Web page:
One of the most common and costly mistakes that an entrepreneur can make is not properly protecting the company’s intellectual property (IP). Failure to button up the IP on the front end can lead to more legal fees on the back end (at best) and the death of the company (at worst). Consider whether protecting your company’s IP should be on your list of New Years’ resolutions.
Here are three important tips for avoiding IP pitfalls:
1. Require all founders to sign a Founder Assignment of Intellectual Property
Typically, entrepreneurs are engaged in a variety of value-generating activities before they go to the trouble of forming a legal entity. Ideas are fleshed out. Business plans are drafted. Websites are developed. Trademarks applications are filed. Software is architected.
If you want to make sure those IP assets are owned by the company, all of the founders should be required to sign an Assignment of IP in exchange for the company’s issuance of stock to the founders. This document assigns to the company all of the IP conceived by a founder on behalf of the company before the formation of the legal entity.
Obtaining an Assignment of IP from all founders up front will help you avoid the difficulty of having to track down founders for the Assignment after they leave the company and the unwillingness of a former, jilted founder to assign to the company the rights to a key piece of IP. You have to own the key IP in your business to attract investors to your company.
2. Require all service providers to assign their work to the company
Many of your service providers will generate ideas, technology, inventions, designs, content, formulae, processes, and know-how on behalf of the company. Those are all IP assets. The company is paying for the services so the company should own the work product. Make sure that all of your service providers sign an agreement that assigns the fruits of their labor to the company.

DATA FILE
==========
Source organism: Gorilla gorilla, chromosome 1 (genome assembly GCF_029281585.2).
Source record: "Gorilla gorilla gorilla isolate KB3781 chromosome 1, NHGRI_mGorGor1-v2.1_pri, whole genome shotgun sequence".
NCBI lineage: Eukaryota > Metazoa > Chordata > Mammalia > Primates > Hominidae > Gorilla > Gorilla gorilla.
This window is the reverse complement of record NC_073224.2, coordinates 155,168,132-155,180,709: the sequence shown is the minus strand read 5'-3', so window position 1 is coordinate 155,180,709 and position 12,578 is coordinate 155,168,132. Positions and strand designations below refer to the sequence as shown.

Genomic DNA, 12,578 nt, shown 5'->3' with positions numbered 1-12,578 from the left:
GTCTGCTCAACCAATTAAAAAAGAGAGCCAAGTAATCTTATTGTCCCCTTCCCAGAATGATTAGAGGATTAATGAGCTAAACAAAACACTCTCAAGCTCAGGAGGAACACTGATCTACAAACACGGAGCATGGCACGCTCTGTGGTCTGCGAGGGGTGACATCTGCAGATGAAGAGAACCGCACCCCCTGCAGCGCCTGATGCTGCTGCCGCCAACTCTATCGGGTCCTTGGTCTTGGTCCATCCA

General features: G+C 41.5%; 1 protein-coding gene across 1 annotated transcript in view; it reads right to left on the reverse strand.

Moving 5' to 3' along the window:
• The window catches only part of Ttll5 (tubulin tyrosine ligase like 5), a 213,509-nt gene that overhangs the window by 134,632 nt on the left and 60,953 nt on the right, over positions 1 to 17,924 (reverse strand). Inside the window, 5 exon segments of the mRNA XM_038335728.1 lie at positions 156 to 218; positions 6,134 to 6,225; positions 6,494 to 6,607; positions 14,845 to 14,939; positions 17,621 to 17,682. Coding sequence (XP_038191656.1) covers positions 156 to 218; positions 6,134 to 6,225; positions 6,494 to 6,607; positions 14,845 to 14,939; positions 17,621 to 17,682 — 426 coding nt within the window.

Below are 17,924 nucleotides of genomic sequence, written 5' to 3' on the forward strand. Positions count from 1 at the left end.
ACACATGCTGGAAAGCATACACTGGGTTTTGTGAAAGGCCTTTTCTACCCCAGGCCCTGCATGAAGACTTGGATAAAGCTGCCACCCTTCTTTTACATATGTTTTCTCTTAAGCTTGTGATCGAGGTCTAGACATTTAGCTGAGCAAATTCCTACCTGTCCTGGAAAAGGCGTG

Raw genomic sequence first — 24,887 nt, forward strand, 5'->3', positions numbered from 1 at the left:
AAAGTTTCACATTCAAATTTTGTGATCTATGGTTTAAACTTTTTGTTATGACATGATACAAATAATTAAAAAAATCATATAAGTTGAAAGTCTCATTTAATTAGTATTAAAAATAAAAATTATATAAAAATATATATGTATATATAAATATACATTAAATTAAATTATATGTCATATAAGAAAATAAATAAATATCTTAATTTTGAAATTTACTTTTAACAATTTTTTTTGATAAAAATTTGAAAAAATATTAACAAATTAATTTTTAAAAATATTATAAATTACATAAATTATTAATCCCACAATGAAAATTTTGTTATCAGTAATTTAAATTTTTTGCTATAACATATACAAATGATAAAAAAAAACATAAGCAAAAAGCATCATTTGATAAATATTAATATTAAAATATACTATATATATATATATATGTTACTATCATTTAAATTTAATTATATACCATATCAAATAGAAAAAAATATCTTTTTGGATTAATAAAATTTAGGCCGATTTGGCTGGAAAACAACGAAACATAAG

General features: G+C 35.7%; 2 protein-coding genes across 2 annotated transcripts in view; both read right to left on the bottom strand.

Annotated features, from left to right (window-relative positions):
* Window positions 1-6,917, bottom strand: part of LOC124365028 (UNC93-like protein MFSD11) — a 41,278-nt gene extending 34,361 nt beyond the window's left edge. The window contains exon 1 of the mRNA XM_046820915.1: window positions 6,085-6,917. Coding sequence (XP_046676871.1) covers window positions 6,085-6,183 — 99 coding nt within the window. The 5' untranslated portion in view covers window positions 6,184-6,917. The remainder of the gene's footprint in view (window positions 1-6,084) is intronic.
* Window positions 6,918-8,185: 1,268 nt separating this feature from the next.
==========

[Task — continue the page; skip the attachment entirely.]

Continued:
In particular, companies whose primary product is software must be very careful to obtain the proper assignments from outside software developers to ensure that they have the ownership rights necessary to be able to license their software to future customers. Failure to do so can cause the company to fail.
3. Require all employees to sign Proprietary Invention and Assignment Agreements
Employees of the company are also developing IP assets on behalf of the company. Entrepreneurs should not assume that those IP assets automatically belong to the company because they are developed by employees rather than outside service providers. The company should require all employees to sign a Proprietary Invention and Assignment Agreement (PIIA) that ensures the company’s ownership of all IP assets developed by the employees for the company.
These are three good rules of thumb for protecting a company’s intellectual property. There are others as well. Our firm can make sure your company’s intellectual property is fully-protected and provide you with greater peace of mind.